I, as do all my Learning Consortium colleagues, seek to help people connect with each other through genuine conversation: speaking fearlessly, and listening attentively and with respect. I recently had an experience that showed once more that this is so very necessary and eminently possible, even when the individuals involved come from all strata of society, or business.
Queen Beatrix of The Netherlands joined a dialogue group in a village in the southern part of The Netherlands. She had heard, from the Queen’s representative in the province of Brabant, about the stimulating discussions which had been conducted there around the tensions created locally by the massive livestock farms and sheds.
There we sat rather stiffly with the Queen at our table, and with the Queen’s representative and with her lady-in-waiting and her chamberlain. The ice was broken swiftly, however. When I said that it was out custom to open discussions by reading a poem she spontaneously asked whose poem it was.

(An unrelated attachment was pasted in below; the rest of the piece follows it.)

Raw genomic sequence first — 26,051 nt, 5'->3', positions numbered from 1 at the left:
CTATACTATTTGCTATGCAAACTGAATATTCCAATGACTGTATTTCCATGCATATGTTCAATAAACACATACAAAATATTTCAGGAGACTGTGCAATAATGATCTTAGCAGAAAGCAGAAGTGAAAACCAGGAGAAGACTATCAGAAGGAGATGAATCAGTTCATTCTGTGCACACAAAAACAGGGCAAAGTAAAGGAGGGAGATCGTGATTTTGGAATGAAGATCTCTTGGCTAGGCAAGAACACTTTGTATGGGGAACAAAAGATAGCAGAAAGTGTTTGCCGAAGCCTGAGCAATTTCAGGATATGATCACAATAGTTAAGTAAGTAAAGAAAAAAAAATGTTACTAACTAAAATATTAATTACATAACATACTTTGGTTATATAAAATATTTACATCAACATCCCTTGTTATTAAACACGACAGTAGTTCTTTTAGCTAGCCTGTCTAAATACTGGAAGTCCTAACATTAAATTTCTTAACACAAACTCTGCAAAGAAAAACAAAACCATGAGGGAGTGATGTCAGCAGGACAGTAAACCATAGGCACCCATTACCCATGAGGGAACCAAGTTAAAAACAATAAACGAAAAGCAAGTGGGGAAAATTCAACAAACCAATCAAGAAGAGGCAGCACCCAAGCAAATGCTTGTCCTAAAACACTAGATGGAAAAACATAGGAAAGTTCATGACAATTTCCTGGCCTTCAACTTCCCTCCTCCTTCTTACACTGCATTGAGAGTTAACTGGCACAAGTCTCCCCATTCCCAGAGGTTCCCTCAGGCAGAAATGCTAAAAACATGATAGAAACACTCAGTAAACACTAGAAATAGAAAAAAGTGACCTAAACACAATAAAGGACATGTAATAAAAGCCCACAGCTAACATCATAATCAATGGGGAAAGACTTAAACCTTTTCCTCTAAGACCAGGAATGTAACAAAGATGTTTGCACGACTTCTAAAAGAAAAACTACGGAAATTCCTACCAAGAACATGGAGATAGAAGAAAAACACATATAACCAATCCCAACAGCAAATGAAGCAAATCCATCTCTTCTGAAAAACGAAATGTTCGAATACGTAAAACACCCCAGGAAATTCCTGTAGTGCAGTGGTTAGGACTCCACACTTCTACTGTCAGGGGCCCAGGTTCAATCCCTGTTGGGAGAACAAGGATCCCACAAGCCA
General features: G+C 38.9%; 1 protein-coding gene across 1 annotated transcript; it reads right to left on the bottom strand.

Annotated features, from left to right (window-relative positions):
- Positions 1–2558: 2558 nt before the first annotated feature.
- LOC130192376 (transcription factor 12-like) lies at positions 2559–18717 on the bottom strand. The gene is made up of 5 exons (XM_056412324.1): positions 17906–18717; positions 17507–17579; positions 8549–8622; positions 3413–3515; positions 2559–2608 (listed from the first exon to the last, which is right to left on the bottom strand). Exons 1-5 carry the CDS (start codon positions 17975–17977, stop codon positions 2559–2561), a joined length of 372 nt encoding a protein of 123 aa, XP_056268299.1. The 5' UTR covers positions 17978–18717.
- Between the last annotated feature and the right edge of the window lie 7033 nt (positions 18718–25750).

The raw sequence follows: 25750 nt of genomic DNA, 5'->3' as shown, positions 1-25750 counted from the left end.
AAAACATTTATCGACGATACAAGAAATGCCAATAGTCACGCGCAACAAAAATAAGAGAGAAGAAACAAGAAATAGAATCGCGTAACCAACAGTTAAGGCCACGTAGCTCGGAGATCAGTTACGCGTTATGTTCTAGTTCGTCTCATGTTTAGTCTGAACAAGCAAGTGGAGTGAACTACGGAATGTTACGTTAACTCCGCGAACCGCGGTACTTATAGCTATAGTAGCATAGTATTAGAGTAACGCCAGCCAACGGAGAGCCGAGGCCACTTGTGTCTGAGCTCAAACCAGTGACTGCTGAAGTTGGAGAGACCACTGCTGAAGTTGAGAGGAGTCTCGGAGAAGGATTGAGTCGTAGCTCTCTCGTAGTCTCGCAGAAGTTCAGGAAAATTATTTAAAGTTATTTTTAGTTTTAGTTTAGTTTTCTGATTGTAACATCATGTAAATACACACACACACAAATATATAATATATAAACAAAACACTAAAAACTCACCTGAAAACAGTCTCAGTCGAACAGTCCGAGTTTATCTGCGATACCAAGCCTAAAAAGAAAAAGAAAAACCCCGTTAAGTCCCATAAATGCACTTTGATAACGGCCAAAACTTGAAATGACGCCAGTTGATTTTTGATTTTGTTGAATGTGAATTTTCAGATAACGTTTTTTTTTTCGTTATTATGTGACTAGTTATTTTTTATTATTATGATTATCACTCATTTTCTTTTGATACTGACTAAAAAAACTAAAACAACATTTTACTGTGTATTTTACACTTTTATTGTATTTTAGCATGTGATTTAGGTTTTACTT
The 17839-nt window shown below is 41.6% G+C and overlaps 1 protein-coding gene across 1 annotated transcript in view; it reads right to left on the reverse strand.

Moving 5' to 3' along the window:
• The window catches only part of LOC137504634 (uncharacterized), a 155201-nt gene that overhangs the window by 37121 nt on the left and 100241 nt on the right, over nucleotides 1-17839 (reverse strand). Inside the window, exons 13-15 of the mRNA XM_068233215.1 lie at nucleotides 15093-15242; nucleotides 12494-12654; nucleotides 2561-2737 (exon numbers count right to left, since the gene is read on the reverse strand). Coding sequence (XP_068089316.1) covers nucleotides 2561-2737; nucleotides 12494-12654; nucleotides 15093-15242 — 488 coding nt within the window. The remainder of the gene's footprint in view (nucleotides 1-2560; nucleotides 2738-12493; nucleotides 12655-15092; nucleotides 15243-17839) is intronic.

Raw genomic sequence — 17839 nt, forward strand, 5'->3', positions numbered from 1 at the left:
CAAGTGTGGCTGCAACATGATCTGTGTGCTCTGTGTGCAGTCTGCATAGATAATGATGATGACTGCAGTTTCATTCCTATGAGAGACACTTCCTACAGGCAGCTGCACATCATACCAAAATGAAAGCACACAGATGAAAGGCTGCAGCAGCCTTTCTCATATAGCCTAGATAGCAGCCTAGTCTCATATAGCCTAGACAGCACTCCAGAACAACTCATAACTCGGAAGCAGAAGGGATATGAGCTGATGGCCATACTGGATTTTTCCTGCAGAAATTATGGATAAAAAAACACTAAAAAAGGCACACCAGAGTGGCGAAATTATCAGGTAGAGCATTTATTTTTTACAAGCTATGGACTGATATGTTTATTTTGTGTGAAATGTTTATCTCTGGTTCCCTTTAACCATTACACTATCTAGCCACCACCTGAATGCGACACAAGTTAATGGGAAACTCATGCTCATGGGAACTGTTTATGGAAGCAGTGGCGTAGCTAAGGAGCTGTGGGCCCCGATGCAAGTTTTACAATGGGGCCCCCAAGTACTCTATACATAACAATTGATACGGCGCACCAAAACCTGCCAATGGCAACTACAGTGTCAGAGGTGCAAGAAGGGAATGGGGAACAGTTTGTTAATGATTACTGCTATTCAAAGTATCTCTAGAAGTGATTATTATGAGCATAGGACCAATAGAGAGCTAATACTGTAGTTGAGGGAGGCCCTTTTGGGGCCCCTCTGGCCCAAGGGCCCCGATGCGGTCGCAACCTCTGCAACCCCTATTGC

The members of the group (citizens, farmers and local community officials) had prepared themselves well with a number of questions which I had sent to them, but I offered the Queen the opportunity to ask her questions and express her wishes concerning the discussion first. She had many questions! And they were good questions, because she had studied the reports of previous discussions well. A spontaneous discussion followed. I did not have to do more than ensure that each of the different groups of stakeholders could speak freely. Nobody attacked anyone else. Everyone spoke in a civilised manner, with a pronounced local accent. The Queen exhibited a strong personal involvement with the lives of the citizens in this agricultural community.
Protocol dictated that the Queen would indicate when the discussion had to be ended. But after 45 minutes, 15 minutes later than planned, I had to signal that we really had to close things down.
We all saw her again later during a reception in the town hall. Once again, she took the opportunity to engage the group in discussion. It was heart-warming to see how the ten stood, shoulder to shoulder, in a circle around the Queen and continued their exchange of views in a very open manner.